State and local taxes often present exposure traps for businesses. Each state—and many local governments—can create and assess its own taxes. The lack of uniformity among the taxing jurisdictions means that meeting these obligations is difficult and costly. Yet if a state finds a non-compliant taxpayer, the taxes, penalties, and interest can be even more costly, particularly if the taxpayer is unprepared by never having realized the existence of the tax obligation.
Members of Congress are extremely sensitive to the needs of their constituents, especially small and medium-sized businesses. When business executives call their members, their members listen, and one of Congress’s core duties is protecting interstate commerce from unfair state taxes.
As it heads into the final weeks of its session, Congress is considering various bills that would restrict or expand states’ taxing authority. Almost every business in the country would be affected by at least some of these bills.
While some of these bills have progressed further than others, any could become law—particularly if bundled into legislation that Congress must, as a practical and political matter, pass before the session ends. Businesses thus have an opportunity to ask their Senators and Representative to take action to rein in some of the problems with state and local taxes:
- The Mobile Workforce State Income Tax Simplification Act, which would provide relief from state income tax and related withholding obligations on traveling employees.One of the most nightmarishly complex areas for employers with travelling employees is state income tax withholding. A state is entitled to tax income earned within its borders, which can be taken to an extreme when a state expects its share of income of a high-earner who spends merely a few days in the state. The Mobile Workforce State Income Tax Simplification Act would fix this by providing a 30-day bright-line rule before a state can impose tax on the employee or withholding obligations on the employer, albeit with an exception for athletes and entertainers.
- The Business Activity Tax Simplification Act, which would keep states from unfairly imposing income taxes on out-of-state businesses. “Taxation without representation” may have been the rallying cry for the American Revolution but has become today’s popular state tax policy. States try to export their tax burden with “economic nexus,” making an out-of-state business subject to state income tax (or other direct tax) solely because the business has in-state customers. Public Law 86-272, which was enacted over 50 years ago, protects some sellers of tangible personal property from some of these excesses but does not extend to sellers of intangible property or services or to states that have direct taxes other than income taxes, (such as Texas, Ohio and Washington). The Business Activity Tax Simplification Act would modernize Public Law 86-272 by expanding its principles to all businesses so that a physical presence test would prevent unfair state taxation of out-of-state companies.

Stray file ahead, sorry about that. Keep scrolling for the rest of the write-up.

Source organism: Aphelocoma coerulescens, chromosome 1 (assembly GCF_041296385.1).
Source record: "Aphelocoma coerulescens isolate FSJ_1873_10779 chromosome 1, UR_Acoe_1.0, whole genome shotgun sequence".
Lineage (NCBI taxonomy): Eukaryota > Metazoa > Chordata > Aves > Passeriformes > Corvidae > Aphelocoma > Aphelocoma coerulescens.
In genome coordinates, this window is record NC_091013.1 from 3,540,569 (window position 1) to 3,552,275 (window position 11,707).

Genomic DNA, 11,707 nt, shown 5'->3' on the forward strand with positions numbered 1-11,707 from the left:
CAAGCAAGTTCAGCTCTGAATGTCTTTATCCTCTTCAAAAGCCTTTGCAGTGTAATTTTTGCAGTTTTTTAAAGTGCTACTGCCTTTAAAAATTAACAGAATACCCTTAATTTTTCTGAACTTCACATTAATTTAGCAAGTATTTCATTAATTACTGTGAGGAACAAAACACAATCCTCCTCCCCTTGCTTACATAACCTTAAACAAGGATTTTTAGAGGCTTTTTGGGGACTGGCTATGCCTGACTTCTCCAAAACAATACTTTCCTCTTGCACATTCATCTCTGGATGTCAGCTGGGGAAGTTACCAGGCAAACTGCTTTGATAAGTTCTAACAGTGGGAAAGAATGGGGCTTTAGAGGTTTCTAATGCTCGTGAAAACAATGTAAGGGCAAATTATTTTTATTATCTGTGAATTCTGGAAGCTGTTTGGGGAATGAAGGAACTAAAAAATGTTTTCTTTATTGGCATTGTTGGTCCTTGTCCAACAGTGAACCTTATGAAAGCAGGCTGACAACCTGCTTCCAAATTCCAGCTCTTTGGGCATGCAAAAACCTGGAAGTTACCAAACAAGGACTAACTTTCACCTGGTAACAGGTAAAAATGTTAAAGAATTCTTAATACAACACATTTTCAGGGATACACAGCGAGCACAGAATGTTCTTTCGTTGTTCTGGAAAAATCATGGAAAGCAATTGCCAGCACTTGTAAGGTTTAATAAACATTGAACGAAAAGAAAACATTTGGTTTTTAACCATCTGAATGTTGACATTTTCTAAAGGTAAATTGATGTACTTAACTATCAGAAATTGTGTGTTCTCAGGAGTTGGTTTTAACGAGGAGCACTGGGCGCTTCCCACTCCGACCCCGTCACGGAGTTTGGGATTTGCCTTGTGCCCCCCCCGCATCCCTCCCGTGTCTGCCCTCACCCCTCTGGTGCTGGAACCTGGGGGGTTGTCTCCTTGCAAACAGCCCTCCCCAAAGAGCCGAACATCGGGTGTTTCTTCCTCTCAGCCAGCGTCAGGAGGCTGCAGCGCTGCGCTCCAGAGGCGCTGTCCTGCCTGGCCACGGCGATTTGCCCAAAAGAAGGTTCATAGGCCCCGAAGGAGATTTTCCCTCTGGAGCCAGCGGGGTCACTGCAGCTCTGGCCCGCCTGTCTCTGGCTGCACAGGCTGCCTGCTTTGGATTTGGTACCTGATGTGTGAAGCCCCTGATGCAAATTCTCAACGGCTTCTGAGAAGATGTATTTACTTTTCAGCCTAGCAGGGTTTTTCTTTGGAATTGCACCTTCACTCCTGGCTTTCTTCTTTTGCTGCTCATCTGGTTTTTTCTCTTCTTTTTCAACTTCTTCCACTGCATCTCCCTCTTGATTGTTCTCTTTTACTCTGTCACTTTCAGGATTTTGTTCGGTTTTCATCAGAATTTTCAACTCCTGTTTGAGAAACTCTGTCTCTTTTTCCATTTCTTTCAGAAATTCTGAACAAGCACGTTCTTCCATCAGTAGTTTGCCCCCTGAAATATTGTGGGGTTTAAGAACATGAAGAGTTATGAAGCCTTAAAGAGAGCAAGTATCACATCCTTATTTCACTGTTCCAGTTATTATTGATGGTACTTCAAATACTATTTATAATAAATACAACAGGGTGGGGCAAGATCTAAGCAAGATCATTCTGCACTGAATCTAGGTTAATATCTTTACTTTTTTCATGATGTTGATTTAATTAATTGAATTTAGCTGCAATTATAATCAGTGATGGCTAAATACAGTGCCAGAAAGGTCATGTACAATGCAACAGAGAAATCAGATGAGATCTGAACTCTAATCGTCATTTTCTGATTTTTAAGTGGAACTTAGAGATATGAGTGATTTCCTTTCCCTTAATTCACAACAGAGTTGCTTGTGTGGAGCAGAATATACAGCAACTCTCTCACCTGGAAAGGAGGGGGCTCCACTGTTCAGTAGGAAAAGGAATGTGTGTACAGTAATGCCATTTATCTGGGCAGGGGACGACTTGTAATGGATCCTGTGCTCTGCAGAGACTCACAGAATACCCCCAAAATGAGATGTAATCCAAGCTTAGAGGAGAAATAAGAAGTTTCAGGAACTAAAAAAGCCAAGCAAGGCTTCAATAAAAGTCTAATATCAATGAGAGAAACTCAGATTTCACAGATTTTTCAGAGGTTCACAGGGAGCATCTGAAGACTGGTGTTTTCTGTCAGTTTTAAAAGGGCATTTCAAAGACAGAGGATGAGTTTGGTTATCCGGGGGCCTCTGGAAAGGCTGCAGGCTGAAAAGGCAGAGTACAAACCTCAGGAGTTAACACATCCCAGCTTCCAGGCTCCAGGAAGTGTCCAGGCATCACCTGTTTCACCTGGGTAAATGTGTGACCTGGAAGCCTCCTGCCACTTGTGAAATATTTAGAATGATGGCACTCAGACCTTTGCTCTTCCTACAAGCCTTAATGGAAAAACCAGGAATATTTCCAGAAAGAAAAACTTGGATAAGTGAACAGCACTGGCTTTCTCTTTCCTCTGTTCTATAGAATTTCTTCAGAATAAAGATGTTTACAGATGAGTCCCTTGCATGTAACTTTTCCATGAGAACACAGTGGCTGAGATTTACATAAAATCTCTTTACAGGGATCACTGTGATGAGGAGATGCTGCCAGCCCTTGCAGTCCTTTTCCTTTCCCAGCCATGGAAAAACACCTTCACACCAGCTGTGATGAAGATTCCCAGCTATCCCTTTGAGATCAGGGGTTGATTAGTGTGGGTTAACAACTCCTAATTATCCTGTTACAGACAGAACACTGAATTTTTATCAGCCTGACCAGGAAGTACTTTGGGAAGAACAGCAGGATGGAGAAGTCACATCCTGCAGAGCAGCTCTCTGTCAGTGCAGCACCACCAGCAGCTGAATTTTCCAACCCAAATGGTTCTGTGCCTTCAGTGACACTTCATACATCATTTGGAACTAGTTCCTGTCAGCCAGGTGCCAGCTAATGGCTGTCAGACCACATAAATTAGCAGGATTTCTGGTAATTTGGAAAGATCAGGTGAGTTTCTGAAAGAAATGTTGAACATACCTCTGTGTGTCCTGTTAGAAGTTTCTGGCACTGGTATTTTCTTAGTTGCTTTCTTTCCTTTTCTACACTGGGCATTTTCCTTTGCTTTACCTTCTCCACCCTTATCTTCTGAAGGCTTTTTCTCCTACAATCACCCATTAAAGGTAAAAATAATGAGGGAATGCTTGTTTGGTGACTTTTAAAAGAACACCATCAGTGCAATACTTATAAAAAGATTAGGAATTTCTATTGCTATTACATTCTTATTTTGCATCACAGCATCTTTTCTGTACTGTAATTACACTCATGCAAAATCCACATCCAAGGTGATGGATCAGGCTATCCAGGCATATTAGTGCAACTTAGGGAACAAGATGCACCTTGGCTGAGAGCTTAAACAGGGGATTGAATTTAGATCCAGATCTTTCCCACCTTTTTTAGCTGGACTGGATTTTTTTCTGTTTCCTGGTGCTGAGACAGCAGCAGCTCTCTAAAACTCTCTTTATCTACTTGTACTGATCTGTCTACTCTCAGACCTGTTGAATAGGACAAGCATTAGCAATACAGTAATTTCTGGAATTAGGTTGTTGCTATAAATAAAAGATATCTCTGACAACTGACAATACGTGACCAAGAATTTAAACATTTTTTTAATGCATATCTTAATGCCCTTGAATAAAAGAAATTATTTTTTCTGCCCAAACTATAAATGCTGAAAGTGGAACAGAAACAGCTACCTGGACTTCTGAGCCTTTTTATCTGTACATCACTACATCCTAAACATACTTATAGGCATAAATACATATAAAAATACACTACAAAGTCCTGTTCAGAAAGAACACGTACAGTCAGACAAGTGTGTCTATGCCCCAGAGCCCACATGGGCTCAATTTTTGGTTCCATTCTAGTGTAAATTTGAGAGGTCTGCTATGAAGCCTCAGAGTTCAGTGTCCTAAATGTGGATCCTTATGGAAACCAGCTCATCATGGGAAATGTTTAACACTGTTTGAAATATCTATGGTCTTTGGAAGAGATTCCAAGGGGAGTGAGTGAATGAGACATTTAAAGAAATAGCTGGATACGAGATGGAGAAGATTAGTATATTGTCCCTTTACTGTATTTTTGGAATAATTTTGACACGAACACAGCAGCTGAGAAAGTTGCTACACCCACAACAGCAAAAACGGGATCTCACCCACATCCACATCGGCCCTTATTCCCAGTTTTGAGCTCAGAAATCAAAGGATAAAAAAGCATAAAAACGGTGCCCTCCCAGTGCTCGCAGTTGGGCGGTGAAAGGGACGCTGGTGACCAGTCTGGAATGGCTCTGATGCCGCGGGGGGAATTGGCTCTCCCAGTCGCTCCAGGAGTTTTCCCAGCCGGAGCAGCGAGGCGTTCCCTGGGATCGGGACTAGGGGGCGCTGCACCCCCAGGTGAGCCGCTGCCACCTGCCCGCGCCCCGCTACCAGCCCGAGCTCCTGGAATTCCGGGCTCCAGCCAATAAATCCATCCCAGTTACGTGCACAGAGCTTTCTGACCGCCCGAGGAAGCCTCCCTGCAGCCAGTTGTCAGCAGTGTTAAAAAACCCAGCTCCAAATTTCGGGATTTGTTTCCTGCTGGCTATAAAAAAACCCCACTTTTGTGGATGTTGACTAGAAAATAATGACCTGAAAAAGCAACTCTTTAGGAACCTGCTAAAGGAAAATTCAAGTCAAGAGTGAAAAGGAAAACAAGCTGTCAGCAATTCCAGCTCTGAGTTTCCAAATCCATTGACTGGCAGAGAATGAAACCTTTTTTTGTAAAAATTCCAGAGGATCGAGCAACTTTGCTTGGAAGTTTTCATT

- The Marketplace Fairness Act, which would let states make online retailers collect sales tax. The rise of online retail has hurt states’ sales tax receipts. Since businesses without a physical presence “nexus” in a state are not required to collect that state’s sales tax, many online retailers do not do so. Online retailers contend that this is fair because the potential burden of complying with states’ sales tax systems is overwhelming. Bricks-and-mortar retailers, on the other hand, believe that the current physical presence test leads to unfair competition. The Marketplace Fairness Act attempts a compromise by allowing states to make out-of-state sellers with $1 million or more of annual sales collect tax, but only if the state meets certain tax-simplification requirements. The bill has passed the Senate, but in recent weeks Republican leadership in the House has expressed reluctance to enact it.
- The Internet Tax Freedom Act, which must not be allowed to expire. Congress in 1998 banned states from taxing internet access or imposing discriminatory taxes on electronic commerce. (Considering the heavy state tax burdens on other forms of telecommunications, this was visionary.) But the Internet Tax Freedom Act expires on December 11. The House has passed and the Senate is considering legislation making the Internet Tax Freedom Act permanent (H.R. 3086). It is critical that this be enacted to avoid giving states free rein to tax internet access, especially since states have largely been operating under the assumption that the Internet Tax Freedom Act will be extended and are not ready to begin collecting taxes on internet access.
The bills under consideration could change the landscape of state taxes. Both the Mobile Workforce State Income Tax Simplification Act and the Business Activity Tax Simplification Act would ease unreasonable state tax burdens on interstate businesses. The Marketplace Fairness Act would expand sales tax collection obligations for some online retailers while also providing for sales tax simplification.
And the Internet Tax Freedom Act is critical to protecting internet access and electronic commerce from burdensome state taxes. Given the flux of the current lame- duck session, interested businesses should press Congress to act on these bills in order to streamline and simplify unreasonable state tax obligations.
Arthur R. Rosen is a partner and Matthew C. Boch is an associate in the law firm of McDermott Will & Emery LLP.